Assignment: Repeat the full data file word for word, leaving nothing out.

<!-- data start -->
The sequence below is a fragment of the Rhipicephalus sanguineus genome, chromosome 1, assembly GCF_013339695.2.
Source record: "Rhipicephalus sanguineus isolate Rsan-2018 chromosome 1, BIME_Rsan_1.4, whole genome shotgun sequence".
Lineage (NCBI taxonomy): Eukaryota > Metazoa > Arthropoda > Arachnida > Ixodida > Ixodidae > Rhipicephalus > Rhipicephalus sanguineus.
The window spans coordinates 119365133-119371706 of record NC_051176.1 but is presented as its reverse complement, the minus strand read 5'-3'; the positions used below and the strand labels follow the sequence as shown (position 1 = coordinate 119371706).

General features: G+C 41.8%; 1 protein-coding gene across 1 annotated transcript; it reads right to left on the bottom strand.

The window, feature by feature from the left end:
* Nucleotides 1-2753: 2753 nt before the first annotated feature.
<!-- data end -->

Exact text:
The sequence below is a fragment of the Rhipicephalus sanguineus genome, chromosome 1, assembly GCF_013339695.2.
Source record: "Rhipicephalus sanguineus isolate Rsan-2018 chromosome 1, BIME_Rsan_1.4, whole genome shotgun sequence".
Lineage (NCBI taxonomy): Eukaryota > Metazoa > Arthropoda > Arachnida > Ixodida > Ixodidae > Rhipicephalus > Rhipicephalus sanguineus.
The window spans coordinates 119365133-119371706 of record NC_051176.1 but is presented as its reverse complement, the minus strand read 5'-3'; the positions used below and the strand labels follow the sequence as shown (position 1 = coordinate 119371706).

General features: G+C 41.8%; 1 protein-coding gene across 1 annotated transcript; it reads right to left on the bottom strand.

The window, feature by feature from the left end:
* Nucleotides 1-2753: 2753 nt before the first annotated feature.